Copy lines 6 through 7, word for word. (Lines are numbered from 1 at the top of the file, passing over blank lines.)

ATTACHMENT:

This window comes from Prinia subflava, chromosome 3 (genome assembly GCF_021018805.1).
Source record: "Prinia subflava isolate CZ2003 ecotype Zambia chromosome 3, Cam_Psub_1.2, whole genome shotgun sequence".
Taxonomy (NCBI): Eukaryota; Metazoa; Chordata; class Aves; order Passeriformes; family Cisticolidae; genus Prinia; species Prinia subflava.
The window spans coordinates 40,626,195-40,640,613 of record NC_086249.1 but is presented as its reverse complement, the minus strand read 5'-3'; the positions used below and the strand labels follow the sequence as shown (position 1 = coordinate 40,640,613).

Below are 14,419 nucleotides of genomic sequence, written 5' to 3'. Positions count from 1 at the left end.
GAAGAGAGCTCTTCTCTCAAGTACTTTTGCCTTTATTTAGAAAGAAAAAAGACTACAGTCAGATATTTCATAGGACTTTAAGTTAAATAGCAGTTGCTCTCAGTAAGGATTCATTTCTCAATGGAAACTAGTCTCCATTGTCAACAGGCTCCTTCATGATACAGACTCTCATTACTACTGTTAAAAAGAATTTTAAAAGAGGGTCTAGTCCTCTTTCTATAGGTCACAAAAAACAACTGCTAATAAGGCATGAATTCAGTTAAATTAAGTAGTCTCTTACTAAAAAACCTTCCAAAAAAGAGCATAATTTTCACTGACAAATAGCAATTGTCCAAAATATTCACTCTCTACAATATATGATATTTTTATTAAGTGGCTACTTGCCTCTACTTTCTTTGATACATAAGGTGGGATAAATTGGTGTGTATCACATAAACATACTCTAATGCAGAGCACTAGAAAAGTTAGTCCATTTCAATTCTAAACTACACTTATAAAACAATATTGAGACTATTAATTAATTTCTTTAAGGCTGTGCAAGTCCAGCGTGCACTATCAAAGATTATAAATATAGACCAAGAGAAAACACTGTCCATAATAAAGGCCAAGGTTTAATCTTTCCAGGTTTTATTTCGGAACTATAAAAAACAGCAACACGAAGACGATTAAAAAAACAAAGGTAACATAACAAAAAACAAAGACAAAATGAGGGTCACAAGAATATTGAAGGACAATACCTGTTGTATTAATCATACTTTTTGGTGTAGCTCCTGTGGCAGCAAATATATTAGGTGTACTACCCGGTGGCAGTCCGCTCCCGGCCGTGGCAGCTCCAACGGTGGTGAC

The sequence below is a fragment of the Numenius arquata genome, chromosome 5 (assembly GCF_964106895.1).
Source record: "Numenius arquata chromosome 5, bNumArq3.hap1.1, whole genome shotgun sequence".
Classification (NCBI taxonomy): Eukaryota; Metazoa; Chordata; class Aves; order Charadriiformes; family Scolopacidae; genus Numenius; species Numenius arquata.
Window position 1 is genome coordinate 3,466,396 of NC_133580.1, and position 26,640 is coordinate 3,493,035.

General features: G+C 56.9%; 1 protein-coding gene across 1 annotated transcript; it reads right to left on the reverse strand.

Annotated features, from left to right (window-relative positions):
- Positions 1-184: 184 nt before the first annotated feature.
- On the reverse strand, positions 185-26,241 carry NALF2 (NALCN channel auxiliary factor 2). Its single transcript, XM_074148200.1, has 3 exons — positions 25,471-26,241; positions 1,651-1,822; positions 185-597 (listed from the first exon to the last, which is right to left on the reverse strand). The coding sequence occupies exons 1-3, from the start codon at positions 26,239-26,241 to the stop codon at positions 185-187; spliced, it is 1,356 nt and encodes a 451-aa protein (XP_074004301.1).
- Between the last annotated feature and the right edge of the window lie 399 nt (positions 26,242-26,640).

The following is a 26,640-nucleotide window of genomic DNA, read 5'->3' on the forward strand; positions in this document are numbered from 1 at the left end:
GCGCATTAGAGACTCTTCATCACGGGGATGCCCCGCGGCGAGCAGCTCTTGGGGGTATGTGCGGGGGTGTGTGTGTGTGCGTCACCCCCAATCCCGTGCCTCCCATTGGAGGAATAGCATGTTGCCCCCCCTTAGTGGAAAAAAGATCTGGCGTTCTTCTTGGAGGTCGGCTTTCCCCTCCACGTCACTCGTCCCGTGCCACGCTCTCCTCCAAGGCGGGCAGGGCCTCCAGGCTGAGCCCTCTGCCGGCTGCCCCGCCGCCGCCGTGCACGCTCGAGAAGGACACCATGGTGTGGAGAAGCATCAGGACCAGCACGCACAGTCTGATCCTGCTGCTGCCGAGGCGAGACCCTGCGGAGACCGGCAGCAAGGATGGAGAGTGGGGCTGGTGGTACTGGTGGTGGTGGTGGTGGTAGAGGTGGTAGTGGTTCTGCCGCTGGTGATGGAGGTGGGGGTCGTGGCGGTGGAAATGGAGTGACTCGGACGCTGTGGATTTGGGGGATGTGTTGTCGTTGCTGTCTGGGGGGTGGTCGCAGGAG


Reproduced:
GAAGAGAGCTCTTCTCTCAAGTACTTTTGCCTTTATTTAGAAAGAAAAAAGACTACAGTCAGATATTTCATAGGACTTTAAGTTAAATAGCAGTTGCTCTCAGTAAGGATTCATTTCTCAATGGAAACTAGTCTCCATTGTCAACAGGCTCCTTCATGATACAGACTCTCATTACTACTGTTAAAAAGAATTTTAAAAGAGGGTCTAGTCCTCTTTCTATAGGTCACAAAAAACAACTGCTAATAAGGCATGAATTCAGTTAAATTAAGTAGTCTCTTACTAAAAAACCTTCCAAAAAAGAGCATAATTTTCACTGACAAATAGCAATTGTCCAAAATATTCACTCTCTACAATATATGATATTTTTATTAAGTGGCTACTTGCCTCTACTTTCTTTGATACATAAGGTGGGATAAATTGGTGTGTATCACATAAACATACTCTAATGCAGAGCACTAGAAAAGTTAGTCCATTTCAATTCTAAACTACACTTATAAAACAATATTGAGACTATTAATTAATTTCTTTAAGGCTGTGCAAGTCCAGCGTGCACTATCAAAGATTATAAATATAGACCAAGAGAAAACACTGTCCATAATAAAGGCCAAGGTTTAATCTTTCCAGGTTTTATTTCGGAACTATAAAAAACAGCAACACGAAGACGATTAAAAAAACAAAGGTAACATAACAAAAAACAAAGACAAAATGAGGGTCACAAGAATATTGAAGGACAATACCTGTTGTATTAATCATACTTTTTGGTGTAGCTCCTGTGGCAGCAAATATATTAGGTGTACTACCCGGTGGCAGTCCGCTCCCGGCCGTGGCAGCTCCAACGGTGGTGAC

The sequence below is a fragment of the Numenius arquata genome, chromosome 5 (assembly GCF_964106895.1).